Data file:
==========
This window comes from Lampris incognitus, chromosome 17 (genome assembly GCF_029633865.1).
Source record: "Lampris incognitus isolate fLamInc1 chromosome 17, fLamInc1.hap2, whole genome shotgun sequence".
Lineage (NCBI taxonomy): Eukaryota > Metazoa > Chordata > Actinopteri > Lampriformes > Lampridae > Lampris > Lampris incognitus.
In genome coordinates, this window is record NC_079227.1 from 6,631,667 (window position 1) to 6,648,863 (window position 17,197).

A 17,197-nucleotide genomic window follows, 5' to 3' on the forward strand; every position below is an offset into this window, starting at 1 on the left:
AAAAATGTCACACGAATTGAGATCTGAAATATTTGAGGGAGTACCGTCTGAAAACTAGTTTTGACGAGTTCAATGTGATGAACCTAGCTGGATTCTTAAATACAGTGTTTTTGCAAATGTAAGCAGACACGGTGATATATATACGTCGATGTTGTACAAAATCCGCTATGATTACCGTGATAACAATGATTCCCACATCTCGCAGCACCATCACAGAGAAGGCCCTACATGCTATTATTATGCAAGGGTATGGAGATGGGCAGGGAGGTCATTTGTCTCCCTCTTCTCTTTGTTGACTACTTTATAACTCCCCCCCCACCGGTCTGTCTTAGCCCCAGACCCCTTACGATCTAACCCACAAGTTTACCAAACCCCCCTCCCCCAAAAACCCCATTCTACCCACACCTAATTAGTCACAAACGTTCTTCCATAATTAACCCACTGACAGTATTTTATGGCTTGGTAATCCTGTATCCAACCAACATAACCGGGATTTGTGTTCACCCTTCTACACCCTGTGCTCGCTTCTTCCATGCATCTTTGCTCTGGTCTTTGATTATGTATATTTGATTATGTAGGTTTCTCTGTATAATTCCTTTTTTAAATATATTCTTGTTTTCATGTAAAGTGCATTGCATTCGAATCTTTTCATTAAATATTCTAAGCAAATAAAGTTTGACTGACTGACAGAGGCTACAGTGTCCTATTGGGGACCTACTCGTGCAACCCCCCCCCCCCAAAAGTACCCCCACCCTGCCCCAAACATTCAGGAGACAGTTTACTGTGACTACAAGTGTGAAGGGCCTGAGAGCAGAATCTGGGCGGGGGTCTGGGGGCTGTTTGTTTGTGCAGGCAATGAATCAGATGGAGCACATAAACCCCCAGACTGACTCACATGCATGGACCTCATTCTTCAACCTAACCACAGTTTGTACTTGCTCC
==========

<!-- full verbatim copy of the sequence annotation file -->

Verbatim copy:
This window comes from Lampris incognitus, chromosome 17 (genome assembly GCF_029633865.1).
Source record: "Lampris incognitus isolate fLamInc1 chromosome 17, fLamInc1.hap2, whole genome shotgun sequence".
Lineage (NCBI taxonomy): Eukaryota > Metazoa > Chordata > Actinopteri > Lampriformes > Lampridae > Lampris > Lampris incognitus.
In genome coordinates, this window is record NC_079227.1 from 6,631,667 (window position 1) to 6,648,863 (window position 17,197).

A 17,197-nucleotide genomic window follows, 5' to 3' on the forward strand; every position below is an offset into this window, starting at 1 on the left:
AAAAATGTCACACGAATTGAGATCTGAAATATTTGAGGGAGTACCGTCTGAAAACTAGTTTTGACGAGTTCAATGTGATGAACCTAGCTGGATTCTTAAATACAGTGTTTTTGCAAATGTAAGCAGACACGGTGATATATATACGTCGATGTTGTACAAAATCCGCTATGATTACCGTGATAACAATGATTCCCACATCTCGCAGCACCATCACAGAGAAGGCCCTACATGCTATTATTATGCAAGGGTATGGAGATGGGCAGGGAGGTCATTTGTCTCCCTCTTCTCTTTGTTGACTACTTTATAACTCCCCCCCCACCGGTCTGTCTTAGCCCCAGACCCCTTACGATCTAACCCACAAGTTTACCAAACCCCCCTCCCCCAAAAACCCCATTCTACCCACACCTAATTAGTCACAAACGTTCTTCCATAATTAACCCACTGACAGTATTTTATGGCTTGGTAATCCTGTATCCAACCAACATAACCGGGATTTGTGTTCACCCTTCTACACCCTGTGCTCGCTTCTTCCATGCATCTTTGCTCTGGTCTTTGATTATGTATATTTGATTATGTAGGTTTCTCTGTATAATTCCTTTTTTAAATATATTCTTGTTTTCATGTAAAGTGCATTGCATTCGAATCTTTTCATTAAATATTCTAAGCAAATAAAGTTTGACTGACTGACAGAGGCTACAGTGTCCTATTGGGGACCTACTCGTGCAACCCCCCCCCCCCAAAAGTACCCCCACCCTGCCCCAAACATTCAGGAGACAGTTTACTGTGACTACAAGTGTGAAGGGCCTGAGAGCAGAATCTGGGCGGGGGTCTGGGGGCTGTTTGTTTGTGCAGGCAATGAATCAGATGGAGCACATAAACCCCCAGACTGACTCACATGCATGGACCTCATTCTTCAACCTAACCACAGTTTGTACTTGCTCC